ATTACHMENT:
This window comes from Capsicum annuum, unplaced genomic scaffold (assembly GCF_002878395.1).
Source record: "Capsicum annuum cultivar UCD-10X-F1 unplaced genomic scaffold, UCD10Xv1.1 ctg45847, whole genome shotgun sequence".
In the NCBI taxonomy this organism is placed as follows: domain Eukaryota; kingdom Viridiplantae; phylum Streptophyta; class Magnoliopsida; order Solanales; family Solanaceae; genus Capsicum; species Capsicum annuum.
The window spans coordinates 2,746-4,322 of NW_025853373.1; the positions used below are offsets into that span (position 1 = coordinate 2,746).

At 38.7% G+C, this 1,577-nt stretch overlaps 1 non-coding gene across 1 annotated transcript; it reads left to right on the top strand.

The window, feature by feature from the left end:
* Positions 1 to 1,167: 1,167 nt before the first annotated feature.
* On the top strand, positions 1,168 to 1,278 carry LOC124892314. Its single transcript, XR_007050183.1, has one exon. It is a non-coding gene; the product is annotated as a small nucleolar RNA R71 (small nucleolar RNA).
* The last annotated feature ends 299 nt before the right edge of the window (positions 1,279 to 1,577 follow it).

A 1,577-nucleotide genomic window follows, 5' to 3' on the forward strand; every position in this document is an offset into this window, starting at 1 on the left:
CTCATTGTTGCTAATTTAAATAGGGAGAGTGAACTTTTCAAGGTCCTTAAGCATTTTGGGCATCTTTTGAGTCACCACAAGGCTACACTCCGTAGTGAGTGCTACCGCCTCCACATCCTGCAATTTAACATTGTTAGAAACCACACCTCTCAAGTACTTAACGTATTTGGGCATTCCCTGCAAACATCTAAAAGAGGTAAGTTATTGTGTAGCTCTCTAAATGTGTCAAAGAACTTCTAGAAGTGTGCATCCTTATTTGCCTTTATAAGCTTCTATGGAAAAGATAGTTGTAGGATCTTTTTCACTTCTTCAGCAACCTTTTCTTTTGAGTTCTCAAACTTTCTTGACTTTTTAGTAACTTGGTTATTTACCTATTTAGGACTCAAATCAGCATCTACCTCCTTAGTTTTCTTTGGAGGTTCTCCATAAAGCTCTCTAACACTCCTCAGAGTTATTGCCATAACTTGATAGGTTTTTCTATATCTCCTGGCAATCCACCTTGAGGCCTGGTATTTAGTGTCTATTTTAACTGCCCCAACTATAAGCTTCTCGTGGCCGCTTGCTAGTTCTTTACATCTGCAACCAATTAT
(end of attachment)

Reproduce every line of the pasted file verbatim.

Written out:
This window comes from Capsicum annuum, unplaced genomic scaffold (assembly GCF_002878395.1).
Source record: "Capsicum annuum cultivar UCD-10X-F1 unplaced genomic scaffold, UCD10Xv1.1 ctg45847, whole genome shotgun sequence".
In the NCBI taxonomy this organism is placed as follows: domain Eukaryota; kingdom Viridiplantae; phylum Streptophyta; class Magnoliopsida; order Solanales; family Solanaceae; genus Capsicum; species Capsicum annuum.
The window spans coordinates 2,746-4,322 of NW_025853373.1; the positions used below are offsets into that span (position 1 = coordinate 2,746).

At 38.7% G+C, this 1,577-nt stretch overlaps 1 non-coding gene across 1 annotated transcript; it reads left to right on the top strand.

The window, feature by feature from the left end:
* Positions 1 to 1,167: 1,167 nt before the first annotated feature.
* On the top strand, positions 1,168 to 1,278 carry LOC124892314. Its single transcript, XR_007050183.1, has one exon. It is a non-coding gene; the product is annotated as a small nucleolar RNA R71 (small nucleolar RNA).
* The last annotated feature ends 299 nt before the right edge of the window (positions 1,279 to 1,577 follow it).

A 1,577-nucleotide genomic window follows, 5' to 3' on the forward strand; every position in this document is an offset into this window, starting at 1 on the left:
CTCATTGTTGCTAATTTAAATAGGGAGAGTGAACTTTTCAAGGTCCTTAAGCATTTTGGGCATCTTTTGAGTCACCACAAGGCTACACTCCGTAGTGAGTGCTACCGCCTCCACATCCTGCAATTTAACATTGTTAGAAACCACACCTCTCAAGTACTTAACGTATTTGGGCATTCCCTGCAAACATCTAAAAGAGGTAAGTTATTGTGTAGCTCTCTAAATGTGTCAAAGAACTTCTAGAAGTGTGCATCCTTATTTGCCTTTATAAGCTTCTATGGAAAAGATAGTTGTAGGATCTTTTTCACTTCTTCAGCAACCTTTTCTTTTGAGTTCTCAAACTTTCTTGACTTTTTAGTAACTTGGTTATTTACCTATTTAGGACTCAAATCAGCATCTACCTCCTTAGTTTTCTTTGGAGGTTCTCCATAAAGCTCTCTAACACTCCTCAGAGTTATTGCCATAACTTGATAGGTTTTTCTATATCTCCTGGCAATCCACCTTGAGGCCTGGTATTTAGTGTCTATTTTAACTGCCCCAACTATAAGCTTCTCGTGGCCGCTTGCTAGTTCTTTACATCTGCAACCAATTAT